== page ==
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Many convincing proofs : persuasive phenomena associated with gospel proclamation in Acts / Stephen S. Liggins.

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Subject: Bible. Acts > Socio-rhetorical criticism.
Bible. Acts > Criticism, interpretation, etc.
Bible. Acts.
Evangelistic work > Biblical teaching.
Persuasion (Rhetoric) > History > To 1500.
Proselytizing > Judaism.
Christianity and other religions > Greek.
Genre: Electronic books.
Electronic book.

Record details

  • ISBN: 9783110459708
  • ISBN: 3110459701
  • ISBN: 3110460378
  • ISBN: 9783110460377
  • Physical Description: 1 online resource (xii, 317 pages) : illustrations.
  • Publisher: Berlin ; De Gruyter, [2016]

Content descriptions

General Note: Based on the author's thesis (Ph. D.--University of Sydney, 2013), originally presented under the title: Persuasive phenomena associated with evangelistic proclamation in Acts.
Bibliography, etc. Note: Includes bibliographical references (pages 264-290) and indexes.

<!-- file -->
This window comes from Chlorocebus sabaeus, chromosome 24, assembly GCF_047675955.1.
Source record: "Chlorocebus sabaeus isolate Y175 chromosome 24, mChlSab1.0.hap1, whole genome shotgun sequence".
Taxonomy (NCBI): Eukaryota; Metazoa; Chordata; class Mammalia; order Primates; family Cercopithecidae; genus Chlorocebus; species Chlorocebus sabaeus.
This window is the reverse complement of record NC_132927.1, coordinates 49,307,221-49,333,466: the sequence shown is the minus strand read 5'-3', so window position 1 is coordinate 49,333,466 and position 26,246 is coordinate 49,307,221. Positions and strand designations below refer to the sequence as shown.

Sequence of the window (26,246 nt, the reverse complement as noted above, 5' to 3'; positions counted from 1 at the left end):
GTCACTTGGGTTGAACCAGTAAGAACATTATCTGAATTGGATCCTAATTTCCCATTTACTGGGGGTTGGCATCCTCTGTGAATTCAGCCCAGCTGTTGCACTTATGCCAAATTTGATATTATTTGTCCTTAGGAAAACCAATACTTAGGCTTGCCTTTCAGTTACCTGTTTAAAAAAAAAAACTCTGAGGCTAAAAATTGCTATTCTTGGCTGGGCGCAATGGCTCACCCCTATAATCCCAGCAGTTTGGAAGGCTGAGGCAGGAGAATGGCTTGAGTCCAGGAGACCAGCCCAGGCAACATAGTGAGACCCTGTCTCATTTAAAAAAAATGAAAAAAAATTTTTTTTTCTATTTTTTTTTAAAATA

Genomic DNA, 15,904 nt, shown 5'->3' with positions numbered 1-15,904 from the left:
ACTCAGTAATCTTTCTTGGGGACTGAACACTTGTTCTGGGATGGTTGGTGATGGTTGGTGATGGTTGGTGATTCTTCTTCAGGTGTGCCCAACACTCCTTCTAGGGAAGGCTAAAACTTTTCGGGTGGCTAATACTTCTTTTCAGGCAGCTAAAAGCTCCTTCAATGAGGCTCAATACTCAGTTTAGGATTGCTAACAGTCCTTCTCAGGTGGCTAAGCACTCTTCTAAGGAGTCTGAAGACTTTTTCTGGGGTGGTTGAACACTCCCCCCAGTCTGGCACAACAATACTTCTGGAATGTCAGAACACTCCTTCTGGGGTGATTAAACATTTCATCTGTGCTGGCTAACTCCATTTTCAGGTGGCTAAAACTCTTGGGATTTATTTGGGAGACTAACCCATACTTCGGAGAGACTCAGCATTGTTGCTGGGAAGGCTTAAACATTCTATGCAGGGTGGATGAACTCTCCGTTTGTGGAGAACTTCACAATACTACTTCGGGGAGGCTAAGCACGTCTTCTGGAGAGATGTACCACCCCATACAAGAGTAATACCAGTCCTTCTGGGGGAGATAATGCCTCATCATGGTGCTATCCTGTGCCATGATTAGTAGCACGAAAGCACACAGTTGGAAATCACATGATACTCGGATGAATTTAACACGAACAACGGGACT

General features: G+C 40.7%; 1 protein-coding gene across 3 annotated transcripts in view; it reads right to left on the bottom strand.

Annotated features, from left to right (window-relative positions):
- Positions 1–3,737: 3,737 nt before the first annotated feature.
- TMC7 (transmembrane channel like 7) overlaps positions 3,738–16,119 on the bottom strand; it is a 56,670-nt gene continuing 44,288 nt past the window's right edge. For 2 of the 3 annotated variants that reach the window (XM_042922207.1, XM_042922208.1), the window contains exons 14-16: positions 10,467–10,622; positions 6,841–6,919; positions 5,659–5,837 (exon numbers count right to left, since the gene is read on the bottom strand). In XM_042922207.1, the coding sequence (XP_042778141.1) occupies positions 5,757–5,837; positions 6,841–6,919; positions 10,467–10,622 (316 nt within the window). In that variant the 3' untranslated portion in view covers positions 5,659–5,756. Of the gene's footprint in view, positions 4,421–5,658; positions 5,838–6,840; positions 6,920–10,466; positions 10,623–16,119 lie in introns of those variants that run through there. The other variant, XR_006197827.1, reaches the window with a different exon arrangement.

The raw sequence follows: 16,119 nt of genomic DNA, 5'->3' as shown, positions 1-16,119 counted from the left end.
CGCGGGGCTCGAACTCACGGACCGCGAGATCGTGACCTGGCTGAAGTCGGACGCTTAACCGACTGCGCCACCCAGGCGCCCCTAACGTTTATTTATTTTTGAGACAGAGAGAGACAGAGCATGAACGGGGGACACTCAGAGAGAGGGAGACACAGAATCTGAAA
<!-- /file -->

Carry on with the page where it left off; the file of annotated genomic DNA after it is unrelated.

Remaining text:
Formatted Contents Note: Frontmatter -- Acknowledgements -- Contents -- Note on references and style -- Abbreviations -- Chapter 1: Introduction -- Chapter 2: Early audiences and their perception of Acts -- Chapter 3: Jewish and Greco-Roman persuasive religious communication -- Chapter 4: Persuasive phenomena associated with evangelistic ministry in Acts 1-12 -- Chapter 5: Persuasive phenomena associated with evangelistic ministry in Acts 13-28 -- Chapter 6: Impact upon early audiences of Acts -- Part 1: Phenomena, contexts and influence -- Chapter 7: Impact upon early audiences of Acts -- Part 2: The ongoing mission -- Chapter 8: Conclusion -- Tables -- Bibliography -- Index of ancient texts -- Index of modern authors.
Summary: An examination of the book of Acts reveals various persuasive phenomena associated with evangelistic proclamation in the book. This study identifies the four key persuasive phenomena - the Jewish Scriptures, witnessed supernatural events, the Christian community and Greco-Roman cultural interaction - and examines their impact on those people who heard or read the Acts narrative in the decades after its completion.
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